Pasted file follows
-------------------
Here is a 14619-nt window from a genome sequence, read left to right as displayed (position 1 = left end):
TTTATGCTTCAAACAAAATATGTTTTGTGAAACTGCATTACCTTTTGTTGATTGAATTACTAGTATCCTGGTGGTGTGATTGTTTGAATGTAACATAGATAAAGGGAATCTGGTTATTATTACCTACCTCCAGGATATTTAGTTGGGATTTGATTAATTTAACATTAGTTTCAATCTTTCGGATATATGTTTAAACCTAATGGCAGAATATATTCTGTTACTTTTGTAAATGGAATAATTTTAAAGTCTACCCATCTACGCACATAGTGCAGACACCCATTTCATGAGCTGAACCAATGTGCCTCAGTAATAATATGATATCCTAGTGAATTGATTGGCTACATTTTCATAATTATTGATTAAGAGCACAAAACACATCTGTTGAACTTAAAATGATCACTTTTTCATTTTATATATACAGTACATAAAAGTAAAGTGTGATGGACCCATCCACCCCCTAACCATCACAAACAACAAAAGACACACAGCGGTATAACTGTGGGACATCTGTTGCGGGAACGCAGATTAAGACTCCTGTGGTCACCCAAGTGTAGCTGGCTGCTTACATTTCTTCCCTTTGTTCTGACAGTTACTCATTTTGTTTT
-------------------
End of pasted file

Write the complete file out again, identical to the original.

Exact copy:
Here is a 14619-nt window from a genome sequence, read left to right as displayed (position 1 = left end):
TTTATGCTTCAAACAAAATATGTTTTGTGAAACTGCATTACCTTTTGTTGATTGAATTACTAGTATCCTGGTGGTGTGATTGTTTGAATGTAACATAGATAAAGGGAATCTGGTTATTATTACCTACCTCCAGGATATTTAGTTGGGATTTGATTAATTTAACATTAGTTTCAATCTTTCGGATATATGTTTAAACCTAATGGCAGAATATATTCTGTTACTTTTGTAAATGGAATAATTTTAAAGTCTACCCATCTACGCACATAGTGCAGACACCCATTTCATGAGCTGAACCAATGTGCCTCAGTAATAATATGATATCCTAGTGAATTGATTGGCTACATTTTCATAATTATTGATTAAGAGCACAAAACACATCTGTTGAACTTAAAATGATCACTTTTTCATTTTATATATACAGTACATAAAAGTAAAGTGTGATGGACCCATCCACCCCCTAACCATCACAAACAACAAAAGACACACAGCGGTATAACTGTGGGACATCTGTTGCGGGAACGCAGATTAAGACTCCTGTGGTCACCCAAGTGTAGCTGGCTGCTTACATTTCTTCCCTTTGTTCTGACAGTTACTCATTTTGTTTT